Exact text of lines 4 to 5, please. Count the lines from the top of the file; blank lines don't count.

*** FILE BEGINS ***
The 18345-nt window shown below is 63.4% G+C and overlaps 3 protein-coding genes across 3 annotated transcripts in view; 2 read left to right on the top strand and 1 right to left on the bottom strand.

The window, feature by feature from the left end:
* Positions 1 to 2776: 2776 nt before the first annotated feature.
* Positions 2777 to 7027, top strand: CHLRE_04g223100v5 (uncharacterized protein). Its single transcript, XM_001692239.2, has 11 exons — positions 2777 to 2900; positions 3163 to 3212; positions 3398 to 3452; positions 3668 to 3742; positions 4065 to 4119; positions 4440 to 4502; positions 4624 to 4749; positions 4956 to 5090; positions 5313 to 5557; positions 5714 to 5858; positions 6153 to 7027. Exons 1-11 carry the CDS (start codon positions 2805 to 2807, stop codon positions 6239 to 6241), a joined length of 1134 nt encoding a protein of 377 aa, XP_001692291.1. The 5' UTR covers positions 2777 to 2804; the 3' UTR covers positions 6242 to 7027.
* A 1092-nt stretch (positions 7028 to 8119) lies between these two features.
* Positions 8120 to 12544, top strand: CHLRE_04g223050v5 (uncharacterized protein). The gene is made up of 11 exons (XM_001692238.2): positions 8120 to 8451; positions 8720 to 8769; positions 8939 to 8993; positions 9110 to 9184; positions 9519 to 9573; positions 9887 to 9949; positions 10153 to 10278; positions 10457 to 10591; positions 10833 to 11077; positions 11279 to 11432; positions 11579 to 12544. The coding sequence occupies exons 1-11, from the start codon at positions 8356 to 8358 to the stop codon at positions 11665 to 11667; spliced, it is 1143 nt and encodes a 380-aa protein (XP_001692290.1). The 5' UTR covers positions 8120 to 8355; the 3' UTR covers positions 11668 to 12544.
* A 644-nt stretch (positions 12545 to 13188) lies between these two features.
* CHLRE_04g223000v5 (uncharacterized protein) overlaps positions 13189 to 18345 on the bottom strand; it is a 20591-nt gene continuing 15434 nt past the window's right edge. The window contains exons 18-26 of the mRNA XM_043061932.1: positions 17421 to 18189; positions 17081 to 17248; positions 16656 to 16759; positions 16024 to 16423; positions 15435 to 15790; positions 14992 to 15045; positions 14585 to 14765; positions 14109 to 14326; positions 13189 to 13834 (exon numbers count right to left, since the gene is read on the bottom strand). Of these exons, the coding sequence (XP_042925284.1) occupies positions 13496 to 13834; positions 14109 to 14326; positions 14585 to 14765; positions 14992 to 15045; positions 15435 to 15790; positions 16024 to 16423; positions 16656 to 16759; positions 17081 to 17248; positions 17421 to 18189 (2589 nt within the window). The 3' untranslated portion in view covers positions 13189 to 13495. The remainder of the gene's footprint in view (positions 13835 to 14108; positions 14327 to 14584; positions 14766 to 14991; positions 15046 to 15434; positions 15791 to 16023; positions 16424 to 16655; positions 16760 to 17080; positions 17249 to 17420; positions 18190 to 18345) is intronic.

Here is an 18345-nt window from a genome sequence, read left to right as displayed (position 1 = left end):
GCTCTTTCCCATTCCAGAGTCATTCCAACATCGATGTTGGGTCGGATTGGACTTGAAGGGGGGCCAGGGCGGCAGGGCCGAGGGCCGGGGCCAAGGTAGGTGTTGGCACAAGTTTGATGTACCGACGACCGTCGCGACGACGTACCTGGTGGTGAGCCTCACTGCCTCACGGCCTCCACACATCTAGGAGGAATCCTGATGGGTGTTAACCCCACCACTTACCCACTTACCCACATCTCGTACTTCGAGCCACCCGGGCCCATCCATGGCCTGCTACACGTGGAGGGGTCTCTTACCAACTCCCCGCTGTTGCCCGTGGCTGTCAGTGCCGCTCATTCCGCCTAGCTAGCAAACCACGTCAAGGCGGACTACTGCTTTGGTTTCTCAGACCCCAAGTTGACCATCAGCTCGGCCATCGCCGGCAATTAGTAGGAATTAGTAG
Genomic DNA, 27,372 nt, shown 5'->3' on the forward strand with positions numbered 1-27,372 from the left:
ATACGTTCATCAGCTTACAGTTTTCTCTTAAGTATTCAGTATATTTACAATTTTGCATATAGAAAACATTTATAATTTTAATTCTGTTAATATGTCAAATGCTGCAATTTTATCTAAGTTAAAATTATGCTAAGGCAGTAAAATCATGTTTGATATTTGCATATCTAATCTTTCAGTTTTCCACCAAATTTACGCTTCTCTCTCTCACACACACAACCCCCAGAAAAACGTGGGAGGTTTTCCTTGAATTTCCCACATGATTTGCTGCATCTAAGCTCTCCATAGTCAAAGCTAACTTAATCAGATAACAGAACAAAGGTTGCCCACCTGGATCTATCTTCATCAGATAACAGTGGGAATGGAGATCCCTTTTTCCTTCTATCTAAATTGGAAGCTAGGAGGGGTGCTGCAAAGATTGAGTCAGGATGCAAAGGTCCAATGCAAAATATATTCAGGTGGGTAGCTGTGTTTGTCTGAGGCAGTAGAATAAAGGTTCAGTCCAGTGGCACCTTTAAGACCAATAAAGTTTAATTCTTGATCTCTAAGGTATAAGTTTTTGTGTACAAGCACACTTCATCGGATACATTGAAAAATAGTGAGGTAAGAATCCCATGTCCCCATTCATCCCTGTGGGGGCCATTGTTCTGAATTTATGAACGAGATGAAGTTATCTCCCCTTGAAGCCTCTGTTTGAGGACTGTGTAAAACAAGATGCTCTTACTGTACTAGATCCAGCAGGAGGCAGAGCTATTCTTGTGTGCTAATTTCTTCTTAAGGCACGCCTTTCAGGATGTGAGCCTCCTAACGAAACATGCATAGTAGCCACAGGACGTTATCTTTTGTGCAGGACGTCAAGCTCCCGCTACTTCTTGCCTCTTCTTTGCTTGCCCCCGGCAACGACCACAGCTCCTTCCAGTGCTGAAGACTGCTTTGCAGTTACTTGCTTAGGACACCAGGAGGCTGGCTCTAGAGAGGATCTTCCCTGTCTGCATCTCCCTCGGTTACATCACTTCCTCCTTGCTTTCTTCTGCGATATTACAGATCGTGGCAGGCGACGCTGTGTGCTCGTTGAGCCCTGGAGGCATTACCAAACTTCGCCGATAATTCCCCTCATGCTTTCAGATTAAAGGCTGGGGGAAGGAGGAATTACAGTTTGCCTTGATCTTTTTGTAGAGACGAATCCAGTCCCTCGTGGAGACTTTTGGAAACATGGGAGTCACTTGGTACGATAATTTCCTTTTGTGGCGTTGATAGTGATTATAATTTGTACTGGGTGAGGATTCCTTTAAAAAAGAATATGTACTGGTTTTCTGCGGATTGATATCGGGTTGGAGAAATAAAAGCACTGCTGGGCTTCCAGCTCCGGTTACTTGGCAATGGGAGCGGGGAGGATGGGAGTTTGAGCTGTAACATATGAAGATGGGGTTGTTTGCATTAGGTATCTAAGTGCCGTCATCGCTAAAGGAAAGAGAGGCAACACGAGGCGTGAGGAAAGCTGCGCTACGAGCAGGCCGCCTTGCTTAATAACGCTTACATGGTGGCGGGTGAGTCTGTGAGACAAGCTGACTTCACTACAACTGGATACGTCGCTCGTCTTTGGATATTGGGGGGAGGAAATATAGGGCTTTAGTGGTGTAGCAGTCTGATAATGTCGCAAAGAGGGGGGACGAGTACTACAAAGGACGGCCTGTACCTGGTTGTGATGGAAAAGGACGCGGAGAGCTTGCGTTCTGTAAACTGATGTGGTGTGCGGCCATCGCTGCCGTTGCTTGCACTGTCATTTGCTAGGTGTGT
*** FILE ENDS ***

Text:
* Positions 2777 to 7027, top strand: CHLRE_04g223100v5 (uncharacterized protein). Its single transcript, XM_001692239.2, has 11 exons — positions 2777 to 2900; positions 3163 to 3212; positions 3398 to 3452; positions 3668 to 3742; positions 4065 to 4119; positions 4440 to 4502; positions 4624 to 4749; positions 4956 to 5090; positions 5313 to 5557; positions 5714 to 5858; positions 6153 to 7027. Exons 1-11 carry the CDS (start codon positions 2805 to 2807, stop codon positions 6239 to 6241), a joined length of 1134 nt encoding a protein of 377 aa, XP_001692291.1. The 5' UTR covers positions 2777 to 2804; the 3' UTR covers positions 6242 to 7027.
* A 1092-nt stretch (positions 7028 to 8119) lies between these two features.